June 4, 2023 | Rome, Italy

Gazpacho with a twist

By |2021-07-28T09:59:48+02:00June 24th, 2021|"Suzanne's Taste"|
Gazpacho perfection. Author photo.

ou know I love to cook with whatever I see in the fridge that turns me on. I’m also guided, as most of us are, by the weather and the season.

That means cold soups in summer, warm, filling soups in winter, and soups with anything that’s growing and fresh in between.

As the July side of summer nears, my stash of tomatoes, beets, basil, lemons, sweet melons, and cucumbers is close at hand.

Among cold soups, gazpacho is my favorite, living as we do about twenty minutes from the Spanish border, with Catalonia and Andalusia a few hours’ drive away (a trip we can begin to contemplate making as COVID loosens its grip).

The Andalusian version of gazpacho is called Salmorejo, and contains bread and almonds, both of which have permanent resident status in my fridge. But the plain and simple gazpacho base of tomato, onion, cucumber, and cilantro is a good start for the exotics to follow.

This particularly odd soup started as potato salad, the potatoes having been dug out of my garden in abundance. But because they were so new, the potato salad I used them for was a bit less firm than I like. Into a soup they went!

As broth, I used leftover salted beet juice — which is supposed to be great for your liver, and which I drink cold. I added a few loose fridge items and voilà — a lovely cold soup that last summer helped beat back the dog days of southern France (and these dogs love the 40s, or the 100s, if you live in the non-Celsius universe).

This particularly odd soup started as potato salad, the potatoes having been dug out of my garden in abundance.

The first trick is finding a bunch of really sweet anic beets (thank you, local market), four or five at least. Wash them well, quarter them, and simmer them in salted water until tender, not too long or they’ll lose their flavor. Chop or slice the beets with lemon juice and salt and eat them alone or in salads. Then cool the broth and drink a bit, using the rest as broth for this crazy soup.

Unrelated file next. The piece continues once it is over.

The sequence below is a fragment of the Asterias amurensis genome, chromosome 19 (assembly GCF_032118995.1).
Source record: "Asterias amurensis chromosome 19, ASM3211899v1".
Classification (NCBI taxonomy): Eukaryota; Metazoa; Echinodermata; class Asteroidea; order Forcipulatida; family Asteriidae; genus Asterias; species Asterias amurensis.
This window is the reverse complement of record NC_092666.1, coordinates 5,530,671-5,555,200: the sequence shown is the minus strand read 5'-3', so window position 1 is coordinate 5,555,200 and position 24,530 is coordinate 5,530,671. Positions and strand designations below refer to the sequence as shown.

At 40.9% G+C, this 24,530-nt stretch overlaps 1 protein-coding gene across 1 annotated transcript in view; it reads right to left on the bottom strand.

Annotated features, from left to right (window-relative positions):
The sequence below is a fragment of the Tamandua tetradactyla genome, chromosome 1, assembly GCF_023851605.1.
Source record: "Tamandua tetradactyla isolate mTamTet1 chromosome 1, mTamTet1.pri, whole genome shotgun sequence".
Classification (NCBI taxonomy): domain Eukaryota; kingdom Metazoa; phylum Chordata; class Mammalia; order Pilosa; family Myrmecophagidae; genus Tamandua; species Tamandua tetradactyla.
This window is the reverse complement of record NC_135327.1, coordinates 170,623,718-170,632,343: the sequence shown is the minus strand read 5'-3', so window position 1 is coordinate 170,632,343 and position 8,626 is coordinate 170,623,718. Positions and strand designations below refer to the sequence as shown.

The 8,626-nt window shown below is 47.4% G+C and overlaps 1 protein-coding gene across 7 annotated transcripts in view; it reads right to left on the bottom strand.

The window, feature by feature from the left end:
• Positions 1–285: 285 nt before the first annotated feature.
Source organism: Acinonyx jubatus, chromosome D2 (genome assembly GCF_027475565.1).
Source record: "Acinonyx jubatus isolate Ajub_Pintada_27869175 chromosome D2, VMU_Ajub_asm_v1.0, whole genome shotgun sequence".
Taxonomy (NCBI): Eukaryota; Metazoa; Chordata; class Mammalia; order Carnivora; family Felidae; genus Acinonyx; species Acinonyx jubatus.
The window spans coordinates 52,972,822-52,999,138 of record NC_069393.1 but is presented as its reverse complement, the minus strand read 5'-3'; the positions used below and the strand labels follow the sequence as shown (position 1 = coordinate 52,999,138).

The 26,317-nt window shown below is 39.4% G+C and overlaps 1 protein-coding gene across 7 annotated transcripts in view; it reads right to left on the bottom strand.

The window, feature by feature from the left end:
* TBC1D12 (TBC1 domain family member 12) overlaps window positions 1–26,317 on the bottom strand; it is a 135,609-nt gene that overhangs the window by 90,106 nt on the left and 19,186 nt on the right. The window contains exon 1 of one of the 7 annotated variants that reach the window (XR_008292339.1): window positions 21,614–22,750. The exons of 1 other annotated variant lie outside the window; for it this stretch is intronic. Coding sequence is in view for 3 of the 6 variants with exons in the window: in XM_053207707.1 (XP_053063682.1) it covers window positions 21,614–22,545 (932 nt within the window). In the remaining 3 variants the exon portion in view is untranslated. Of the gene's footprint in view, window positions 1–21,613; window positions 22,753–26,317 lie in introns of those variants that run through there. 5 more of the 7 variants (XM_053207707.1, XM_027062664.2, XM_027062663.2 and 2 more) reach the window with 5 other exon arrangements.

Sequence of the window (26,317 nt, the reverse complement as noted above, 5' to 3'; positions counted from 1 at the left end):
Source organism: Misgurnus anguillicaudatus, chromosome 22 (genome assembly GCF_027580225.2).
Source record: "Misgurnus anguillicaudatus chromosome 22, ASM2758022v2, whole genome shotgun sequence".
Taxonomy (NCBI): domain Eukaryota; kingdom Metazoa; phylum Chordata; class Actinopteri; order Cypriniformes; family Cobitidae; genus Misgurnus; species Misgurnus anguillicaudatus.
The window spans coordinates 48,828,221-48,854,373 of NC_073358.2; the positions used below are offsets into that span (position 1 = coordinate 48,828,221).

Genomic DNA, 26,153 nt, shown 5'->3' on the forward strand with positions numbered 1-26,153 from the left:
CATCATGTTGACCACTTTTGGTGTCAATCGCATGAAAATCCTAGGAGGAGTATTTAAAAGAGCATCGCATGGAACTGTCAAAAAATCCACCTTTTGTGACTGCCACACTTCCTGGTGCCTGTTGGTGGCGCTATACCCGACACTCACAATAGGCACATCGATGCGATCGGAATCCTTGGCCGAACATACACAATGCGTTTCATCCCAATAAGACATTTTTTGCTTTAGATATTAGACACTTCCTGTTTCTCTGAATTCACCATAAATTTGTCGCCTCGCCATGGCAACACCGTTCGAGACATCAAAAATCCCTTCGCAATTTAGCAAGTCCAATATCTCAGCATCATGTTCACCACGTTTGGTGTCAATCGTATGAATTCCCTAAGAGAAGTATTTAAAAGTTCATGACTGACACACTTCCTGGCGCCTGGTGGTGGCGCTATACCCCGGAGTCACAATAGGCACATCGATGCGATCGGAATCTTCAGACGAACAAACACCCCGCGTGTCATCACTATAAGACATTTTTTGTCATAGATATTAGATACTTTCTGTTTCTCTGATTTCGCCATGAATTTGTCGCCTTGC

With the market now tempting us with fresh garlic and spectacular tomatoes, early summer is also the time to whiz up one of the world’s best summer starters.


  • 2 cups of leftover potato salad
  • 4 cups beet juice
  • 1 small sweet onion, chopped
  • 2 large tomatoes
  • 1 fresh garlic clove
  • 1-2 long cucumbers, peeled and chopped coarse
  • Large handful of fresh cilantro
  • A few fresh basil leaves
  • Juice of a large lemon
  • Dash of red wine vinegar (the Spaniards use the vinegar from Jerez sherry, I use my 150-year-old Sicilian brew, but any red wine vinegar will do)
  • ¼ cup extra virgin olive oil
  • Salt and pepper to taste


— Pour the beet juice over the potato salad, add the onion and simmer for 10 minutes.

— In the top of a food processor, put any beets you have not eaten (!) and the rest of the ingredients and purée until very smooth.

— Serve cold with croutons or a dollop of yogurt in each dish.

For the famous Salmorejo, scratch the beets and potatoes, hence no simmering, and purée the rest of the ingredients, adding a half cup of grilled almonds and one or two small commercial toasts to thicken the mix.

For an especially refined gazpacho, rub the puréed soup through a sieve, saving the residue to eat on bruschetta, or simply with a spoon to get your vitamins for the day.

The smooth silky final product may be enhanced by whizzing in a piece or two of melon and a bit more pepper.

About the Author:

Suzanne Dunaway, a longtime major magazine writer and artist, is the author and illustrator of "Rome, At Home, The Spirit of La Cucina Romana in Your Own Kitchen" (Broadway Books) and "No Need To Knead, Handmade Italian Breads in 90 Minutes" (Hyperion). She taught cooking for 15 years privately and at cooking schools in Los Angeles, and now maintains a personal website and a blog. She divides her time between southern France and Italy.